How do you see the rise of Arvind Kejriwal?
Right now he might have become the chief minister, but from a very high moral ground I think they have stooped low to the ground level. Congress for them was the biggest corrupt political party of this country. They (AAP) wanted to wipe out corruption. They formed their party with a laudable agenda and from there they stooped to the level where for the sake of power they compromised with same corrupt Congress which had been ousted from power by the citizens of Delhi.
Do you think Arvind Kejriwal is going in the wrong direction now?
Why should I say that? It is for the people to decide and analyse.
In a recent interview you said “…everybody knows that SMSes and emails that were sent urging AAP to agree to a power-sharing arrangement were (actually) sent from the Congress headquarters”. How do you know this?
You can’t have proof for every damn thing, but there were lot of news items appearing in various papers. How can I have proof — I don’t go to the Congress headquarters. And the basic thing is that so-called referendum. That wasn’t a real referendum. If you want to align with the corrupt Congress, decide about it. Why are you using the people’s shoulder for that?
(Editor’s note: The AAP sought response from public via meetings, SMS and other mediums to get their direct feedback on whether to agree to form a government with help of Congress)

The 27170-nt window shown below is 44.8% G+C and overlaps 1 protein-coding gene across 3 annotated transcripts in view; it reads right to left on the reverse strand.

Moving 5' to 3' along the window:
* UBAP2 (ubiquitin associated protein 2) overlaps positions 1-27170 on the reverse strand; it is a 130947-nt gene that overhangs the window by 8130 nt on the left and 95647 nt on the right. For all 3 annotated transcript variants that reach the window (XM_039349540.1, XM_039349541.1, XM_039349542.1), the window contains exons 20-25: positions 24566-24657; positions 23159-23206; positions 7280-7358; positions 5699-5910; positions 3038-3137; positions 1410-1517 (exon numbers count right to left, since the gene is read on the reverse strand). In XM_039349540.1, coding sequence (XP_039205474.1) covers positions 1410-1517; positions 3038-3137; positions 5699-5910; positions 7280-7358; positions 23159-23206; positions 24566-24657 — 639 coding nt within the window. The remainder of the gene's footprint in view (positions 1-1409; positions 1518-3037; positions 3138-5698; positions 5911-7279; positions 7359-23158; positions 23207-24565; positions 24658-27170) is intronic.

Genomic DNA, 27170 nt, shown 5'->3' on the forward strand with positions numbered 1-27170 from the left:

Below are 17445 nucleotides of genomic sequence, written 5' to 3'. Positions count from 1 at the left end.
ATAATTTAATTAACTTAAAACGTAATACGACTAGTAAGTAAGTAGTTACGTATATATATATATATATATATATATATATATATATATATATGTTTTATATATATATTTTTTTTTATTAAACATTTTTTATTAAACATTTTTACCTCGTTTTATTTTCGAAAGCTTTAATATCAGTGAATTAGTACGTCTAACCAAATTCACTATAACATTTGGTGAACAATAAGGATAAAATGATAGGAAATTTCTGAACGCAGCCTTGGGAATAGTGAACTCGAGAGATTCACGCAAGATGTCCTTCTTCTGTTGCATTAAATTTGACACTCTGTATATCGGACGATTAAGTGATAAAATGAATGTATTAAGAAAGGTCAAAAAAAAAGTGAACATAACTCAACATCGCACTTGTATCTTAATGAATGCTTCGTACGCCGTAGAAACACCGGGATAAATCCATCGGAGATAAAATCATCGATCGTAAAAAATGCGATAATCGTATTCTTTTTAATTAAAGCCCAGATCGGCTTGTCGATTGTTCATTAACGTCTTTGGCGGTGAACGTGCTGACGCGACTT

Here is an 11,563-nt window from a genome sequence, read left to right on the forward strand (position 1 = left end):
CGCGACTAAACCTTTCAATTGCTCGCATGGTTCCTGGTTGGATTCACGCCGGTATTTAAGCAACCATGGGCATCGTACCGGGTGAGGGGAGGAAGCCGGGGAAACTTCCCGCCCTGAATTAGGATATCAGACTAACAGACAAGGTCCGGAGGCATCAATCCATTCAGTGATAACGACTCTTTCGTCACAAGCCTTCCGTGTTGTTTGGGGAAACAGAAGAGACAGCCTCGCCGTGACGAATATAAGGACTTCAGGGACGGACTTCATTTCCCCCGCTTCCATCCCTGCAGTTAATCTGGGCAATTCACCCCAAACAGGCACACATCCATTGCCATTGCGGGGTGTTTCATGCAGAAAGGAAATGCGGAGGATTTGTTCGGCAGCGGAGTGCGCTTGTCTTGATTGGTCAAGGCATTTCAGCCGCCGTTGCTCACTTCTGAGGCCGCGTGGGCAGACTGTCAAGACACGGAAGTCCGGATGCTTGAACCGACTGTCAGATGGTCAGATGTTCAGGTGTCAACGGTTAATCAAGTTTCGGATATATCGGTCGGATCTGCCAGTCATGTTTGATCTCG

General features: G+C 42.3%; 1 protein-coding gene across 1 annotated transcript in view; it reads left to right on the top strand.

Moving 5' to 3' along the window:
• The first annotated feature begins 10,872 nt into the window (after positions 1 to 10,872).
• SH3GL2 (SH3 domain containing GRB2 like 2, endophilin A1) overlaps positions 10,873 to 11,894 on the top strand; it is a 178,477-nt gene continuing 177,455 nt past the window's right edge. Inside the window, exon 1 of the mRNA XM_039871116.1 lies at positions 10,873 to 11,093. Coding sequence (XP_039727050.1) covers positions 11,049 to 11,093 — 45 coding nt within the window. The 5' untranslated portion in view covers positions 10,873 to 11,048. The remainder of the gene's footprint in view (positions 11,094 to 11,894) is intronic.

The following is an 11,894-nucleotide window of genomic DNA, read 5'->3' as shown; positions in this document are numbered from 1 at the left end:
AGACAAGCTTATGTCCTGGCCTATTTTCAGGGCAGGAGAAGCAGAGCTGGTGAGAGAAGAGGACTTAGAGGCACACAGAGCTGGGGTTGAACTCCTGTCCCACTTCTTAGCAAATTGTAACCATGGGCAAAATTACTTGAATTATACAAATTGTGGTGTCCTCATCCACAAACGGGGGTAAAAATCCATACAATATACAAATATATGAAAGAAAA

Why call the alliance unholy?
I call it unholy because of the fact that you were advocating in a big way right from the day one that Congress is the biggest corrupt party of this whole world. There was some sort of understanding before the elections.
You said there was a deal between the AAP and Congress…
That time it was in the newspapers. You tell me if their action doesn’t show that?
But in your opinion they have done backroom dealing?
I think so.
What stopped you from aligning with the AAP for a stable government?
Why should we? Because we never believed in manipulation, we never believed in breaking any party, we never believed in horse trading or we never wanted any purchase thing to be done like that in politics.
Do you think Kejriwal is good for Delhi?
I will at this stage not comment on anything. I can only wish them good luck. Let them basically fulfil all the tall promises that have made to the people.
How long do you think this government will last?
I can’t say that.
AAP has delivered on their first promise of free water…
This in a way is befooling people. The 660 litres for an average family of four people is grossly inadequate. And this also is being given to those people who can afford it, who don’t need free water. The city in a way doesn’t need these types of slogans, it needs water for those who never had water.
Do you think he has not done his homework well?
I think they have made tall claims. It’s more of populism rather than actual real developmental economy.
(Editing by Robert MacMillan and video by Shyamantha Asokan; Follow Aditya on Twitter at @adityayk, Sankalp @sankalp_sp and Robert @bobbymacReports. This article is website-exclusive and cannot be reproduced in any form without permission)